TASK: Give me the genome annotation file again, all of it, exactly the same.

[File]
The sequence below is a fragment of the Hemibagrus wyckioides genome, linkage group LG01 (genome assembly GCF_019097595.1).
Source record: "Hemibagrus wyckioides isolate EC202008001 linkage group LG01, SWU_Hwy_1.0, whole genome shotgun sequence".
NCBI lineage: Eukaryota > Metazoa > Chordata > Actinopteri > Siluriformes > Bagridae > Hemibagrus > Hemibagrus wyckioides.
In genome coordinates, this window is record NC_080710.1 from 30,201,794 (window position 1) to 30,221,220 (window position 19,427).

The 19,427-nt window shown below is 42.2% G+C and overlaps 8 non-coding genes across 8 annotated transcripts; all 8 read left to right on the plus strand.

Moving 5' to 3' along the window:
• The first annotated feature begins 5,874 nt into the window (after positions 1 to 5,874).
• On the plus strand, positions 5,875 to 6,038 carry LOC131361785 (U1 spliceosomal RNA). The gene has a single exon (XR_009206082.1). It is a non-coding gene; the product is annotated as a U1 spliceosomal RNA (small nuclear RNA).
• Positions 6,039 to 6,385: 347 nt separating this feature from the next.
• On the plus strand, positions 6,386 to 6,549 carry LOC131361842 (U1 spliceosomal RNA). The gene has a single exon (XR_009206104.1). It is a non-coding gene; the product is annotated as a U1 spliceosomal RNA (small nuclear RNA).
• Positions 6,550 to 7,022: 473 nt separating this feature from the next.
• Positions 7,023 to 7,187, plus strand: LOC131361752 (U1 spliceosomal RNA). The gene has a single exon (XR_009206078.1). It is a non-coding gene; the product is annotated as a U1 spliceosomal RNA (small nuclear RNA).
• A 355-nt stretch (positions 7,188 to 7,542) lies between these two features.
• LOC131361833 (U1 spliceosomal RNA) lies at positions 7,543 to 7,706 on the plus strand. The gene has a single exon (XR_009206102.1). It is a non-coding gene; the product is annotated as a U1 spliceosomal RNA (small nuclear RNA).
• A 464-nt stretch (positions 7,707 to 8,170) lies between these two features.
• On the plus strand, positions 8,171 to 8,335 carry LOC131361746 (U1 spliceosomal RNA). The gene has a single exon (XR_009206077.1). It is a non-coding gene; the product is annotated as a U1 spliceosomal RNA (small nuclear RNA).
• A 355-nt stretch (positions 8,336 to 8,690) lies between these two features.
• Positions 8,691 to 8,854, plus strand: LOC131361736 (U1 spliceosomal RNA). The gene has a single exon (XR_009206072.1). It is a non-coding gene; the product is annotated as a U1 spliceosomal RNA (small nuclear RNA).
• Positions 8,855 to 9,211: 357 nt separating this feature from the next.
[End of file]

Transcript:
The sequence below is a fragment of the Hemibagrus wyckioides genome, linkage group LG01 (genome assembly GCF_019097595.1).
Source record: "Hemibagrus wyckioides isolate EC202008001 linkage group LG01, SWU_Hwy_1.0, whole genome shotgun sequence".
NCBI lineage: Eukaryota > Metazoa > Chordata > Actinopteri > Siluriformes > Bagridae > Hemibagrus > Hemibagrus wyckioides.
In genome coordinates, this window is record NC_080710.1 from 30,201,794 (window position 1) to 30,221,220 (window position 19,427).

The 19,427-nt window shown below is 42.2% G+C and overlaps 8 non-coding genes across 8 annotated transcripts; all 8 read left to right on the plus strand.

Moving 5' to 3' along the window:
• The first annotated feature begins 5,874 nt into the window (after positions 1 to 5,874).
• On the plus strand, positions 5,875 to 6,038 carry LOC131361785 (U1 spliceosomal RNA). The gene has a single exon (XR_009206082.1). It is a non-coding gene; the product is annotated as a U1 spliceosomal RNA (small nuclear RNA).
• Positions 6,039 to 6,385: 347 nt separating this feature from the next.
• On the plus strand, positions 6,386 to 6,549 carry LOC131361842 (U1 spliceosomal RNA). The gene has a single exon (XR_009206104.1). It is a non-coding gene; the product is annotated as a U1 spliceosomal RNA (small nuclear RNA).
• Positions 6,550 to 7,022: 473 nt separating this feature from the next.
• Positions 7,023 to 7,187, plus strand: LOC131361752 (U1 spliceosomal RNA). The gene has a single exon (XR_009206078.1). It is a non-coding gene; the product is annotated as a U1 spliceosomal RNA (small nuclear RNA).
• A 355-nt stretch (positions 7,188 to 7,542) lies between these two features.
• LOC131361833 (U1 spliceosomal RNA) lies at positions 7,543 to 7,706 on the plus strand. The gene has a single exon (XR_009206102.1). It is a non-coding gene; the product is annotated as a U1 spliceosomal RNA (small nuclear RNA).
• A 464-nt stretch (positions 7,707 to 8,170) lies between these two features.
• On the plus strand, positions 8,171 to 8,335 carry LOC131361746 (U1 spliceosomal RNA). The gene has a single exon (XR_009206077.1). It is a non-coding gene; the product is annotated as a U1 spliceosomal RNA (small nuclear RNA).
• A 355-nt stretch (positions 8,336 to 8,690) lies between these two features.
• Positions 8,691 to 8,854, plus strand: LOC131361736 (U1 spliceosomal RNA). The gene has a single exon (XR_009206072.1). It is a non-coding gene; the product is annotated as a U1 spliceosomal RNA (small nuclear RNA).
• Positions 8,855 to 9,211: 357 nt separating this feature from the next.